Four Haitians ‘Tried To Leave Country With $33,000’


Tribune Staff Reporter


FOUR Haitian nationals, two women and two men, are due to stand trial in a month after denying allegations they attempted to leave the country with over $33,000 in “foreign currency” earlier this week.

Amonnese Massillon, 49, her 22-year-old daughter Kerlande Ornelus, along with 49-year-old Luders Augustin and 24-year-old James Joseph stood before Deputy Chief Magistrate Subusola Swain charged with one count each of attempted exportation of restricted goods.

It is alleged that on March 20, while at the domestic/international departure lounge at the Lynden Pindling International Airport (LPIA), Massillon and Ornelus attempted to export foreign currency amounting to $14,533 in cash.

Joseph was accused of attempting to export $8,435 in cash, while Augustin was accused of attempting to export $10,342 in cash. The total they are alleged to have attempted to export is $33, 310.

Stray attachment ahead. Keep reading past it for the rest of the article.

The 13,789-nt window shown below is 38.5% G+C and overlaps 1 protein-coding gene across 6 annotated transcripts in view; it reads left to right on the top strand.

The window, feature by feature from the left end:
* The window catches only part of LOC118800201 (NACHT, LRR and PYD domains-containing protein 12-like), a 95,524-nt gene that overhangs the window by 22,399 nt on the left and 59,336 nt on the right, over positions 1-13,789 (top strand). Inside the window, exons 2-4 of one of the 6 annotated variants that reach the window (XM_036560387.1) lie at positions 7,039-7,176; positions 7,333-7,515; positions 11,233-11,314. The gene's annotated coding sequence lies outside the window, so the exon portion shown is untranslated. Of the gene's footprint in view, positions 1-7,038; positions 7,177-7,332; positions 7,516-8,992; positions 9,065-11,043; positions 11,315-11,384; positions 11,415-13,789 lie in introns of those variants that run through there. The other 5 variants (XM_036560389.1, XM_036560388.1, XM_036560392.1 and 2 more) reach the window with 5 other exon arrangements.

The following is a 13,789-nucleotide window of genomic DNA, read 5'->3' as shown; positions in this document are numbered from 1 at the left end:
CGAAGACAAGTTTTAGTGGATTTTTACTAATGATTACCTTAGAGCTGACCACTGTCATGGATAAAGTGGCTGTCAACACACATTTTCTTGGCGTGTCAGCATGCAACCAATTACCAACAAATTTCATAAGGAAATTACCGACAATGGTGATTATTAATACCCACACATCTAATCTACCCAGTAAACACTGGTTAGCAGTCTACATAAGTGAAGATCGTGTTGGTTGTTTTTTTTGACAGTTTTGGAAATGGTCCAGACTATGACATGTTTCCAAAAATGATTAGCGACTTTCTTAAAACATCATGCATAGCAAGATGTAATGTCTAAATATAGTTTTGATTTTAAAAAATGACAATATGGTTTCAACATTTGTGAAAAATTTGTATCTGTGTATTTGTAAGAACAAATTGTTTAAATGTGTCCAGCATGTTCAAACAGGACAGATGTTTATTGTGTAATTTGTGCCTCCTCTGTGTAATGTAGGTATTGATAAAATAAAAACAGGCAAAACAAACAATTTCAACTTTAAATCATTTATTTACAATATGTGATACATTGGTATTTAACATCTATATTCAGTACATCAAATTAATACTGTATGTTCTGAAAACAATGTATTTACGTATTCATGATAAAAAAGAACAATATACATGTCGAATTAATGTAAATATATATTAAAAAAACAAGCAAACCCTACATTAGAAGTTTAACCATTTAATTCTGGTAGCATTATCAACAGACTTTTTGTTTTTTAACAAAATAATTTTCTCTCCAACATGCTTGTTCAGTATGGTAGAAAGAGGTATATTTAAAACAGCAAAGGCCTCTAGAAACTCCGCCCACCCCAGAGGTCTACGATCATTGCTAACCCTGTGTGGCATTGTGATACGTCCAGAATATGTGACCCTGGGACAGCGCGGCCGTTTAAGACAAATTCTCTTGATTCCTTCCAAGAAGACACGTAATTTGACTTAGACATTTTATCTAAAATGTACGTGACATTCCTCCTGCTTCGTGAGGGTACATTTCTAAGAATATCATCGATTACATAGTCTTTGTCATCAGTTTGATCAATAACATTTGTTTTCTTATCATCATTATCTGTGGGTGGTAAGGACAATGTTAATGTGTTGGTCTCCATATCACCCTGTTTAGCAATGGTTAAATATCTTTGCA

The Crown maintains the charges are in contravention of the conditions regulating the exportation of restricted goods, imposed by regulation 20 of the Exchange Control Regulations, and contrary to Section 114(2)(c) of the Customs Management Act chapter 293 and Section 83(2) of the Penal Code.

With the assistance of an interpreter all four, represented by attorney Bjorn Ferguson, pleaded not guilty to the charges.

According to Mr Ferguson, the four were originally planning to go to Haiti to attend a funeral for Mrs Massillon’s husband, with the money purportedly to assist with the funeral expenses.

Due to their not guilty pleas, the matter was adjourned to April 20 for trial. Police prosecutor Assistant Superintendent Clifford Daxon did not object to bail for the four accused, who are here on either work visa (Joseph, Augustin and Ornelus) and/or residency permit (Massillon).

As such, bail was set to $2,000 for each defendant.

Prior to the end of the arraignment, Mr Ferguson indicated his clients’ intentions to travel to Haiti to attend the funeral, set for Saturday, however, he said his clients’ travel documents were in police custody.

Dep Chief Magistrate Swain told him that if he can supply her with a travel itinerary as well as a death certificate concerning Mrs Massillon’s husband, she would be willing to expedite the process of having their documents returned to them.

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